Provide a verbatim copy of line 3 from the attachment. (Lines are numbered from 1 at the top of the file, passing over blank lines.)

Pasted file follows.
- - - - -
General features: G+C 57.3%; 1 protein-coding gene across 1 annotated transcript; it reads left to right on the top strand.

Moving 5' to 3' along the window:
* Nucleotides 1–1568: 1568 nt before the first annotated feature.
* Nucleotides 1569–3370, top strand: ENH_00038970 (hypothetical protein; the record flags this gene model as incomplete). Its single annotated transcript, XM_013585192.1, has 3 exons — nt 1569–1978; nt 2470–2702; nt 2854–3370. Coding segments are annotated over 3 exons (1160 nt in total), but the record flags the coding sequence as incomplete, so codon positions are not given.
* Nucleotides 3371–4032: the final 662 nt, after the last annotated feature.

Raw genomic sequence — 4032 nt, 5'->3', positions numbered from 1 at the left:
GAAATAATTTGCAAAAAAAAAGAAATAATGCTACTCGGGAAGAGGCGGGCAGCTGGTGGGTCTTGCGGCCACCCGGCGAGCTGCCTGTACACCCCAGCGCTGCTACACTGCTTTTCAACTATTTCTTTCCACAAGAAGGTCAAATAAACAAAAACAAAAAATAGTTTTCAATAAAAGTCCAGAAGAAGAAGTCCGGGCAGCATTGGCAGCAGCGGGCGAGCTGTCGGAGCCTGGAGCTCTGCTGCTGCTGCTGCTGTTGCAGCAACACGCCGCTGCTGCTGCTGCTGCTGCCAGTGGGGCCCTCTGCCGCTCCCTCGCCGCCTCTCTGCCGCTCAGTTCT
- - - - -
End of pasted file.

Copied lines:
* Nucleotides 1–1568: 1568 nt before the first annotated feature.